Island’s economic output plunges
Bermuda's economic output shrank by 8.1 percent in real terms last year a dramatically worse recession than Government forecasts had anticipated.
The news that the Island's 2009 gross domestic product (GDP) slumped by 5.8 percent or 8.1 percent after taking inflation into account was revealed in a release from the Department of Statistics yesterday.
Sharp falls in the domestic output of international business, financial services, hospitality and construction drove the plunge in GDP, which is the total value of goods and services produced by the Island.
Financial services saw the most dramatic decline, with output falling by 27.5 percent, while the main economic pillar of international business saw its output tumble for the second successive year.
Hotels and restaurants contributed 21 percent less to the economy, while construction output plummeted 14.3 percent and the retail sector was 3.2 percent down.
The Island's GDP totalled $5.7 billion, compared to $6.1 billion in 2008, while GDP per capita fell 6.3 percent to $86,875.
Finance Minister and Premier Paula Cox had estimated in her Budget statement in February this year that 2009's GDP would be down by approximately 2.5 percent.
With the full extent of last year's downturn now revealed to have been considerably worse, there was sober reaction from politicians and business leaders yesterday.
Premier Ms Cox said: “The 2009 recession was the most severe one to have affected Bermuda since the 1930s and the Bermuda economy was buffeted by economic forces far beyond its control.
“The severity of the recession has impacted sharply on the financial position of the Government and many companies in Bermuda and it is likely that they can only return to profitability by increased productivity and flexibility of the labour force.
“Meanwhile Government is committed to continue to play its part during the economic recovery by using the fiscal tools at our disposal and will continue the existing payroll tax relief for the hotel and restaurant sector.
“We will continue to have challenges but if everyone is prepared to pull together, Bermuda would then be well placed to take advantage of the eventual upturn in overseas economies, particularly that of the United States.”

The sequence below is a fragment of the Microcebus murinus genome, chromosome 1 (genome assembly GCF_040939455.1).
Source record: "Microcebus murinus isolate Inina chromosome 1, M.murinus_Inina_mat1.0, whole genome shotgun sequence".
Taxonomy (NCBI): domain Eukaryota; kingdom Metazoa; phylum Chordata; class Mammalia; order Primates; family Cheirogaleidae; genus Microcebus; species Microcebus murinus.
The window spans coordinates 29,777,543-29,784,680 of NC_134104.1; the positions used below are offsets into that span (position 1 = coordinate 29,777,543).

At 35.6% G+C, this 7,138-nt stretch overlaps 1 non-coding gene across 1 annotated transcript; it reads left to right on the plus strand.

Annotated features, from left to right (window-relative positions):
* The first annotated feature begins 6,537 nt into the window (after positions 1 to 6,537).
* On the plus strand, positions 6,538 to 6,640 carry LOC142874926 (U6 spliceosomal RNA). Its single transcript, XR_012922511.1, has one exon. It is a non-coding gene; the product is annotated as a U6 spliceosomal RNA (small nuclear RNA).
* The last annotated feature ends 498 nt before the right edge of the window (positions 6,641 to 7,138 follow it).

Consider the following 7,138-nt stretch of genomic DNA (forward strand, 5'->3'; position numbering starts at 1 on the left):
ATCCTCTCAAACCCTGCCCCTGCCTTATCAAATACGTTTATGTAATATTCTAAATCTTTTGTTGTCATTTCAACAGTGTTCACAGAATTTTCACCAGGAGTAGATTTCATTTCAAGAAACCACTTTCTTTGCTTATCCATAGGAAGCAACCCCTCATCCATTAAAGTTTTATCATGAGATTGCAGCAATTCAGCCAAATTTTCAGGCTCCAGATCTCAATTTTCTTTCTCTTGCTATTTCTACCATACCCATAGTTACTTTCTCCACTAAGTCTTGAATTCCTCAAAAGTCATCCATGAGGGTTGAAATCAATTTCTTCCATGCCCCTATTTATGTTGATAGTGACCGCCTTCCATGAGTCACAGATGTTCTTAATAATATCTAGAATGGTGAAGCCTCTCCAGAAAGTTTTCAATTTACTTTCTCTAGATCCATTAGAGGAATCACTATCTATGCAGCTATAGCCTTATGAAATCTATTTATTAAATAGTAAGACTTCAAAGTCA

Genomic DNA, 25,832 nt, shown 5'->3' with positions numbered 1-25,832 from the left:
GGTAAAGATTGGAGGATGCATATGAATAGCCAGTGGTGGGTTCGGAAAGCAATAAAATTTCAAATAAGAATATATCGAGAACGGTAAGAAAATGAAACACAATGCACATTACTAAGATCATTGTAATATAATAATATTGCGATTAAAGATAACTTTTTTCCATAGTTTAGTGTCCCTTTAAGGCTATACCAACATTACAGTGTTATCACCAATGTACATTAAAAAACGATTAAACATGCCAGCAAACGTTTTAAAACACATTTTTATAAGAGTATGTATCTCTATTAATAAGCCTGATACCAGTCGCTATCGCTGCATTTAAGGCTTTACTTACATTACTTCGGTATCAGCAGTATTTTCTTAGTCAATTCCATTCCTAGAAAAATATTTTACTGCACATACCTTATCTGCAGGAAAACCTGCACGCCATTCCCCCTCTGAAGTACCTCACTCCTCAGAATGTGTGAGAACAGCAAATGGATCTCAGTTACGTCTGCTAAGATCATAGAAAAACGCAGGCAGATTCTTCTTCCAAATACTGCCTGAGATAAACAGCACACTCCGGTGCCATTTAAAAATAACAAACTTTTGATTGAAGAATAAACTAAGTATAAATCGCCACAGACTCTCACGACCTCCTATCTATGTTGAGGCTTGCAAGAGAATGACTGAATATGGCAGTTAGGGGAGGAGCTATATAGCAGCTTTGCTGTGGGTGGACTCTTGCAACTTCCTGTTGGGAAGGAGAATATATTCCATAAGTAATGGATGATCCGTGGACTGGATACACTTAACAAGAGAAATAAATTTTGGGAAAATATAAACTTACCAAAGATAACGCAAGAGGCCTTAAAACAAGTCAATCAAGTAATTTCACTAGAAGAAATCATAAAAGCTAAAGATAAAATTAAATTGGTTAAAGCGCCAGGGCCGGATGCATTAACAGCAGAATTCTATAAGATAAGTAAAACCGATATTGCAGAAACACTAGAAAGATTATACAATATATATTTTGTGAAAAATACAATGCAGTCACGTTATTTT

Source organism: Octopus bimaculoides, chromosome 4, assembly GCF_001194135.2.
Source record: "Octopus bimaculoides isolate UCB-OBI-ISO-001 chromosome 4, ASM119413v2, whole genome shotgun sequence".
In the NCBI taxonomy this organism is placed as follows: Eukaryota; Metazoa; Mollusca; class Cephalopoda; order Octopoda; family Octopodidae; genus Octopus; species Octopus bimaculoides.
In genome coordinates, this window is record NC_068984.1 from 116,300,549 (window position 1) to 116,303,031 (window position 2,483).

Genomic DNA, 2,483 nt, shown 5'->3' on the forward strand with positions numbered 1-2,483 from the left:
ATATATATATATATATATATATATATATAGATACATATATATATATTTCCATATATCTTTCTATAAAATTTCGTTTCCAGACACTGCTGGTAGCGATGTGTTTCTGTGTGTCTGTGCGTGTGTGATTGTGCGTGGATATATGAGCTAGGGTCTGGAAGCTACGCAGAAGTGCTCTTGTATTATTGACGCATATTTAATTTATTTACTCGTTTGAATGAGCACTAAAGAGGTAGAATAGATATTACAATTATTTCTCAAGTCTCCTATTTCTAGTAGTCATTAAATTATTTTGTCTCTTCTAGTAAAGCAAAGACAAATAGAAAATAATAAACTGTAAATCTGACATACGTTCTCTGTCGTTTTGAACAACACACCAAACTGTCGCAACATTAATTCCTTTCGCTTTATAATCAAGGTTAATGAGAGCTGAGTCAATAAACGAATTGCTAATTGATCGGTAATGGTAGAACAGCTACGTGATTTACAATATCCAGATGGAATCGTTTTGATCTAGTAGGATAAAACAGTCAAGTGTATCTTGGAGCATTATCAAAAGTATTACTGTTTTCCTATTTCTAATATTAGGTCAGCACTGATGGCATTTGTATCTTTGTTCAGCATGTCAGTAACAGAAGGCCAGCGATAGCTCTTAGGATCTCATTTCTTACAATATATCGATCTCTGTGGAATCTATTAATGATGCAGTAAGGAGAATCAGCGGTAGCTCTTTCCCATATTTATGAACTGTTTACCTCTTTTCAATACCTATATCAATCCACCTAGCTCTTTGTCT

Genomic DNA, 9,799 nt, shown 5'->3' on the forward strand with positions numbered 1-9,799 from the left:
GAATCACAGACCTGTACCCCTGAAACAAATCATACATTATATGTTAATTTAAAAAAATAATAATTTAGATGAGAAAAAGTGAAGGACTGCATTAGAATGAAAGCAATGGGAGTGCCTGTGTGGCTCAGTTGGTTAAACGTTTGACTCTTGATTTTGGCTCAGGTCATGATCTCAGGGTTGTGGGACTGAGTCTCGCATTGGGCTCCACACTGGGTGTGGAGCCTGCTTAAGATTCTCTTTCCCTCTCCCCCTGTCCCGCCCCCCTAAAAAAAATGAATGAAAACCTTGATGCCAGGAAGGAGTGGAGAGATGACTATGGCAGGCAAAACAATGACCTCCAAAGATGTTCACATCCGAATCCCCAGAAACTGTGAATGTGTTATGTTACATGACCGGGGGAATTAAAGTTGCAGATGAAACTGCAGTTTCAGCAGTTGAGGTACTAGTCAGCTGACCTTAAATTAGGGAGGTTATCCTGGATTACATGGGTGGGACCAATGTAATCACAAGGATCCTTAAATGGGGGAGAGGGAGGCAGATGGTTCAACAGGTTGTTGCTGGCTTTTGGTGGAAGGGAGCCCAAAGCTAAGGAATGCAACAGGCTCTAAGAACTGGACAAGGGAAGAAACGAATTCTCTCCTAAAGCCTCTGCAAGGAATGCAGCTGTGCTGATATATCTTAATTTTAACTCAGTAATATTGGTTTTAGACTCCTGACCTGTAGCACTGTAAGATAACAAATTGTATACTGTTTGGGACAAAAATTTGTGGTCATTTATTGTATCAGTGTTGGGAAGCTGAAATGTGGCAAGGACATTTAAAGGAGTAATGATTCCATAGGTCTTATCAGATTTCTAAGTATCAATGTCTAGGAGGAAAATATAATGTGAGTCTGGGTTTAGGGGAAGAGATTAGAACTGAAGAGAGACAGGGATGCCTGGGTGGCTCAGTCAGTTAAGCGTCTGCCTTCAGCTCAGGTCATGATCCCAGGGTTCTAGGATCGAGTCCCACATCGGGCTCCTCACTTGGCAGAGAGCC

In her statement, the Premier did not address our questions on why the forecasts had been so inaccurate or whether the Finance Ministry had revised its forecast of one percent growth in GDP for 2010.
A statement from the Bermuda Chamber of Commerce Economics Committee said: “These figures, as bad as they are, come as no surprise to our members.
“They have been working and living through a recession unlike anything in Bermuda's recent history and are all too painfully aware of the individual hardships and difficult decisions that underlie these numbers.”
Shadow Finance Minister and United Bermuda Party MP Bob Richards, who has consistently attacked Government economic forecasts for being overly optimistic, said the GDP numbers were a “reality check”.
“The Government's been living in its own fantasy world for a long while now and perhaps this will be a jolt for them,” Mr Richards said yesterday.
“For comparison, in the US, where they've had the worst recession for decades, GDP went down by 2.6 percent in real terms last year we have declined by 8.1 percent.
“As all of us already know anecdotally, Bermuda is in a serious downdraft.”
While the economy is getting smaller, Government is getting bigger, Mr Richards added, noting that public administration had been the only sector to record a rise in output, of 3.3 percent.
“One thing we don't need in Bermuda is more government, especially when we don't have the wherewithal to pay for it,” he said. “Some tough decisions have to be taken by the Finance Minister and I hope, for all of our sakes, that they are made soon.”
Michael Fahy, the finance spokesman for the Bermuda Democratic Alliance, said: “When you fail to plan, you plan to fail and that is clearly what has happened here with the Government.”
He said the Finance Ministry had made “a very bad job” of forecasting economic growth, noting that the fall in GDP had been more than double what had been publicly estimated, a deviation that would jeopardise Government's ability to project revenues and to plan its budget.
Mr. Fahy accused Government of a failure to set aside money during the good years, which could now have been used as a stimulus, particularly in the form of public construction projects.
And he called for the Finance Ministry to reverse this year's increase in payroll tax rates to ease the pain for businesses and promote employment.
He said the increase, from 14 percent to 16 percent, coupled with a raising of the tax cap, which hit high earners, had been counter-productive.
“I'm willing to bet that Government has collected less tax revenue since the increase in payroll tax than it was collecting before,” Mr Fahy said.